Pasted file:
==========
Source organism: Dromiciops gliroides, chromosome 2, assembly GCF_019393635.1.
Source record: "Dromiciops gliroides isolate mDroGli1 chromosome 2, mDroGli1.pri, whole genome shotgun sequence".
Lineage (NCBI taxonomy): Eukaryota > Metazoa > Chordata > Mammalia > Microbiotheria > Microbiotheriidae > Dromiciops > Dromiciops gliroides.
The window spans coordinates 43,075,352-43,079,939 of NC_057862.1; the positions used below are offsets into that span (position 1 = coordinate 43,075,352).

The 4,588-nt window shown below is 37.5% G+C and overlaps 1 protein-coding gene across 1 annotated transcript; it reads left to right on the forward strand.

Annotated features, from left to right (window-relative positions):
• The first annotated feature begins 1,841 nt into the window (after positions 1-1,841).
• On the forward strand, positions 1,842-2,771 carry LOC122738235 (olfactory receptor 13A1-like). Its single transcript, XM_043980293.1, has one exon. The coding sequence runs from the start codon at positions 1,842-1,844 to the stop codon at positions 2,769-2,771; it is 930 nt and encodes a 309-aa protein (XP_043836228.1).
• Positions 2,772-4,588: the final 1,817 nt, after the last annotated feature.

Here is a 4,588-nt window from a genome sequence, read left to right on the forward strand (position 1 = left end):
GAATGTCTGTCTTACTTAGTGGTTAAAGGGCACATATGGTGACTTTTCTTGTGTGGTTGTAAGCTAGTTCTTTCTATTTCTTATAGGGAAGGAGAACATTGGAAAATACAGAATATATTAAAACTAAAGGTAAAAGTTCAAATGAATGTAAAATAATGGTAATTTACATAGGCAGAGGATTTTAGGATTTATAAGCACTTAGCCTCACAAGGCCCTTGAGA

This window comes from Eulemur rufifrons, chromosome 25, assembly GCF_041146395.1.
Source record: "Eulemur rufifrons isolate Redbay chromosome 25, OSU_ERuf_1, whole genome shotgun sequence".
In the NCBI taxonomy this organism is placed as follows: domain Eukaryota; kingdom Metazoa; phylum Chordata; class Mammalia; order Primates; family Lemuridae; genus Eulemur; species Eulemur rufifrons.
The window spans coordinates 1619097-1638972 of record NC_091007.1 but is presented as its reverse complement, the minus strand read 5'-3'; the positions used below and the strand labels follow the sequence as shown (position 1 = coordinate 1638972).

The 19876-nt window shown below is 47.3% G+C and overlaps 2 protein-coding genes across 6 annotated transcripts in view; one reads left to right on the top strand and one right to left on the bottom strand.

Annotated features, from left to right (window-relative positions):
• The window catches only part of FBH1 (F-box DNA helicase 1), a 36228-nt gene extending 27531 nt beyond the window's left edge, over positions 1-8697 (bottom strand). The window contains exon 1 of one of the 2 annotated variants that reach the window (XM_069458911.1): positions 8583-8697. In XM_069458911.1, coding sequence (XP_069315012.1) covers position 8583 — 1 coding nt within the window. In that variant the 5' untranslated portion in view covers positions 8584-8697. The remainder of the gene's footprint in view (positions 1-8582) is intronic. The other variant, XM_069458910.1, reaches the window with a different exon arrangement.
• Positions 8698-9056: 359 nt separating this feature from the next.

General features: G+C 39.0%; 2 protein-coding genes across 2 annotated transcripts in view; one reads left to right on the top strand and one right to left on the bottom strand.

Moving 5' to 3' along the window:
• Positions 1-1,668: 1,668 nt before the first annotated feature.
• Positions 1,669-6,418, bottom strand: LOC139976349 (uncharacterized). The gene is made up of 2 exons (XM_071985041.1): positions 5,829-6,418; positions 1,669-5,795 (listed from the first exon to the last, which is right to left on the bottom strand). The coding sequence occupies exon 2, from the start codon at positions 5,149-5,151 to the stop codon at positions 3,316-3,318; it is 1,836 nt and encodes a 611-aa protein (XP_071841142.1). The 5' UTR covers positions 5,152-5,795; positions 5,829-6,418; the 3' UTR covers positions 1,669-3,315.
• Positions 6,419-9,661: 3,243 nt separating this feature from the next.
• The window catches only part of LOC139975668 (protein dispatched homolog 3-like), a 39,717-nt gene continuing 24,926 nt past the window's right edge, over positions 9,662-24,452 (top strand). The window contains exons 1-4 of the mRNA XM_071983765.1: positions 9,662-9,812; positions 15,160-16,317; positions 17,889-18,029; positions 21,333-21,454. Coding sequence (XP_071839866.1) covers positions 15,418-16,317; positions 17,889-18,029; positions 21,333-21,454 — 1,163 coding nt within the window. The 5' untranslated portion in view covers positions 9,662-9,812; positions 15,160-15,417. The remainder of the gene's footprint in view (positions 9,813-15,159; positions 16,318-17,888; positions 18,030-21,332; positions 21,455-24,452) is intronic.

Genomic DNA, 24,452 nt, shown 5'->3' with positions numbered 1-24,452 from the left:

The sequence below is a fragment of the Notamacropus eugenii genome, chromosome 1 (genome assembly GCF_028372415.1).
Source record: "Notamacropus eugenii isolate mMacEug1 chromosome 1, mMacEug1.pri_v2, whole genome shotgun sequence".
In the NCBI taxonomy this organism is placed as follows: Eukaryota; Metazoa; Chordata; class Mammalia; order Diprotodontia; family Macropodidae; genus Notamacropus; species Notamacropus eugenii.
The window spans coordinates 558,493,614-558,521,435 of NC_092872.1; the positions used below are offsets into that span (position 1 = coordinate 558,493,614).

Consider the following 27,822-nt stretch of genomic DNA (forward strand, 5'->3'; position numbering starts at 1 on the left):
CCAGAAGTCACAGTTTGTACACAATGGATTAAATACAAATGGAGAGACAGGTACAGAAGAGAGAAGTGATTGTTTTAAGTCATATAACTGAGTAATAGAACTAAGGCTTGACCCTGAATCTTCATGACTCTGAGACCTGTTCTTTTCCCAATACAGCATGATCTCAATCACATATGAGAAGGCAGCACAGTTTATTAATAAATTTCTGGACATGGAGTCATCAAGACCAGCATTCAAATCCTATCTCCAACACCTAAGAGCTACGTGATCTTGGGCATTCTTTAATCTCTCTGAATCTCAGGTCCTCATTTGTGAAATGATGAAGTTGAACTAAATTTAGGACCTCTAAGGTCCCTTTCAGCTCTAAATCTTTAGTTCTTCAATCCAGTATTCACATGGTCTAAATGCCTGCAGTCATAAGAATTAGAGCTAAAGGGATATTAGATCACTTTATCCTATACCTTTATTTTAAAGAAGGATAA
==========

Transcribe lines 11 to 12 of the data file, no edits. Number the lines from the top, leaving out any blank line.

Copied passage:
GAATGTCTGTCTTACTTAGTGGTTAAAGGGCACATATGGTGACTTTTCTTGTGTGGTTGTAAGCTAGTTCTTTCTATTTCTTATAGGGAAGGAGAACATTGGAAAATACAGAATATATTAAAACTAAAGGTAAAAGTTCAAATGAATGTAAAATAATGGTAATTTACATAGGCAGAGGATTTTAGGATTTATAAGCACTTAGCCTCACAAGGCCCTTGAGA

This window comes from Eulemur rufifrons, chromosome 25, assembly GCF_041146395.1.